Atop Hawk Mountain, Pa., 2010

Atop Hawk Mountain, Pa., 2010
Photo by R.E. Berg-Andersson

Sunday, September 27, 2015

Eyes Like a Hawk

My late great-uncle Elly, in a letter -- yes, a real letter, not an email -- responding to my description of visiting a hawk platform that fall, said you have to have eyes like a hawk to find one. He was right.

I have seen enough raptors in my time to be able to tell the differences between an osprey and an eagle, a black vulture from a turkey vulture and, perhaps most difficult, a sharpshinned from a Cooper's hawk and both from their larger accipiter relative, a northern goshawk.
One of many bald eagles on Scott's Mountain. (RE Berg-Andersson 2015)
That's when the birds are relatively close. When I go to a hawk platform, I might as well be a novice.

If you are on a hawk platform and you are counting the number of, say, broadwing hawks flying south to their winter grounds in order to give a complete count, you have to be able to see a speck in the sky, then be able to train your binoculars or scope on it and then identify it, all while the bird is hundreds of feet high and flying fast with a stiff tailwind.

For that is what raptors do, they wait for the wind to come hard out of the north and then allow themselves to be pushed along ridge lines where they can be kept aloft by warm air off those ridges. The Hawk Mountain platform in the Blue Mountains of Pennsylvania is one such spot. So is the Chimney Rock Hawk Watch between the two Watchung Mountains of New Jersey and the Racoon Ridge Hawk Watch in the Kitanny Mountains.

I have been to many of these hawk platforms and a few others - the New Jersey Audubon Scherman Hoffman sancturary, the Sandy Hook platform, the Cape Henlopen platform in Delaware - including my own unofficial platform, back when I was working in Englewood Cliffs, NJ, atop the Palisades. (I'd come out on my break and watch eagles, ospreys and assorted hawks follow the Hudson River south.)
(RE Berg-Andersson 2015)

I enjoyed my time at these places, but my favorite hawk platform is atop Scott's Mountain over the Merrill Creek Reservoir in New Jersey, a short flight from the Delaware River.

We try to go at least once a year, and have become such irregular regulars that when we made our first 2015 visit in late September, several people thought we had been there earlier. Alas, no, we missed the big week when the broadwing hawk - the smallest of the buteo hawks of eastern North America - flew through in the thousands. These are early travelers. As autumn goes on, the number of broadwings will decrease and the number of eagles - bald and golden - and accipiters and redtailed and redshouldered hawks will rise.

We drive up to the top of the mountain, get our folding chairs from the trunk, then say hello and sit down, binoculars at the ready. Then I have to get back in practice picking fast-flying birds out of the sky. It isn't easy.

Unlike a lot of the other hawk platforms, where the counters are serious and those real regulars stick to themselves and ignore irregular visitors such as myself, the regulars at Scott's Mountain are very friendly, very helpful and very good spotters. Paul, the lead counter the day we showed up, was on birds no one else even saw coming. He usually is, even when he's not the official counter. At least for my old eyes, I couldn't even see the dot in the sky.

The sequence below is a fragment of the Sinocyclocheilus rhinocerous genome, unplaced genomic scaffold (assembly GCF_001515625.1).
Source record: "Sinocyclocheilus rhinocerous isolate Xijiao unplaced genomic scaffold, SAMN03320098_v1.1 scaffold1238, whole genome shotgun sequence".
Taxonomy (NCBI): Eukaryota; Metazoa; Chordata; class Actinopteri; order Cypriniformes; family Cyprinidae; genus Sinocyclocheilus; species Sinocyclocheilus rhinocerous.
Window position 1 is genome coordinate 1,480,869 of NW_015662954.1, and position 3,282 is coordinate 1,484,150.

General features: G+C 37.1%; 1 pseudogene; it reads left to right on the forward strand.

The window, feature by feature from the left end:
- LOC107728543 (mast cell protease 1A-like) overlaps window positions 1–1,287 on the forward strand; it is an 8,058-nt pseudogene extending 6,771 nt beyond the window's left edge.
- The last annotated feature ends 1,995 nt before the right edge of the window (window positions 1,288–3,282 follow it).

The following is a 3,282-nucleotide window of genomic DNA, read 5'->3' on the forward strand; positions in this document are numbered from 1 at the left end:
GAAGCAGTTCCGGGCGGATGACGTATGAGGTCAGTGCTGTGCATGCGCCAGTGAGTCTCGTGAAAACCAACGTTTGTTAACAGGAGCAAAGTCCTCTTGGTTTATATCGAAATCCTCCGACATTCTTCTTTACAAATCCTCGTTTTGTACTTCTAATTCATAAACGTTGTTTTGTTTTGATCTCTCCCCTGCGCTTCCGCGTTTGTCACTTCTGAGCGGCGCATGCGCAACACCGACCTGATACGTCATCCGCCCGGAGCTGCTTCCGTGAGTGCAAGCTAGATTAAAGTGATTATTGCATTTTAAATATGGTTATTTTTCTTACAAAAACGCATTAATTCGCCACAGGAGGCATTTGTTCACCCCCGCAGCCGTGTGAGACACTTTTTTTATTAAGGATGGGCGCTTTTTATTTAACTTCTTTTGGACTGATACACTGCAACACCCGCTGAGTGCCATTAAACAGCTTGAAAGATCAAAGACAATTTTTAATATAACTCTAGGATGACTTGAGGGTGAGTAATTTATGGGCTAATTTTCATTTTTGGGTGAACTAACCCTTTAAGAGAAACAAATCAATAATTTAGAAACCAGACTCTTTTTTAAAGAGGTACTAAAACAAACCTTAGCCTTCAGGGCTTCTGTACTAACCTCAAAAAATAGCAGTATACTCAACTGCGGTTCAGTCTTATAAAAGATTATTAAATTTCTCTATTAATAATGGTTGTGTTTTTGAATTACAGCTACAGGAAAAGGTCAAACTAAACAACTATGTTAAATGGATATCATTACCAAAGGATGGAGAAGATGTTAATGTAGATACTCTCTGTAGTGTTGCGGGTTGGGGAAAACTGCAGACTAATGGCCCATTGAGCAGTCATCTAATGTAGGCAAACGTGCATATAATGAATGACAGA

One of many sharpshinned hawks on Scott's Mtn. (RE Berg-Andersson 2015)
Standing at a hawk watch once with Pete Dunne, he told how to look for broadwings beneath clouds and how turkey vultures fly like a man walking a tightrope with his arms extended out and slightly up. I tried to apply this knowledge but when you can't even see a dot, you have to trust that the lead counter or his assistants (there are usually four, spread along the parking lot to see as much sky as possible) is right. Paul was always right, and he was always patient in directing me to find the bird.

It is nice to be able to sit, too. Most platforms are hard climbs to the top and when you get there at last you have to find a seat on rocks that are far from comfortable. Or, you carry your chairs with you (or a pillow) and then hope that if you can make it all the way up without falling you can find a big enough space to open the chair and sit down. Neither is a given. 

From my chair on Scott's Mountain a few of the birds stayed low enough for me to easily find: the two resident bald eagles taking off after another eagle passing through and too close to their nest; an American kestrel, the smallest of the falcons, looking so colorful against the deep blue sky; the skein of migrating Canada geese found as I was looking at some broadwings Paul had pointed out.

Goldfinches, backyard, Sept. 27, 2015 (Margo D. Beller)
This is, without a doubt, the easiest birding I do except for what I see out my back porch.

(And there has been quite a lot. Thanks to an investment in a thistle sock and enough seed to put in a second feeder, we've had as many as 20 goldfinches feeding at the same time. Whether it be the weedy plants drying up or yanked out by homeowners or no one else having thistle feeders up, we have been reaping the benefits.)

MH was told decades ago he'd never see a bald eagle in the wild in his lifetime. That was after the overuse of DDT nearly decimated the eagles and the falcons. Luckily, that scoutmaster was wrong and we've seen many majestic eagles since then, and other birds, too.

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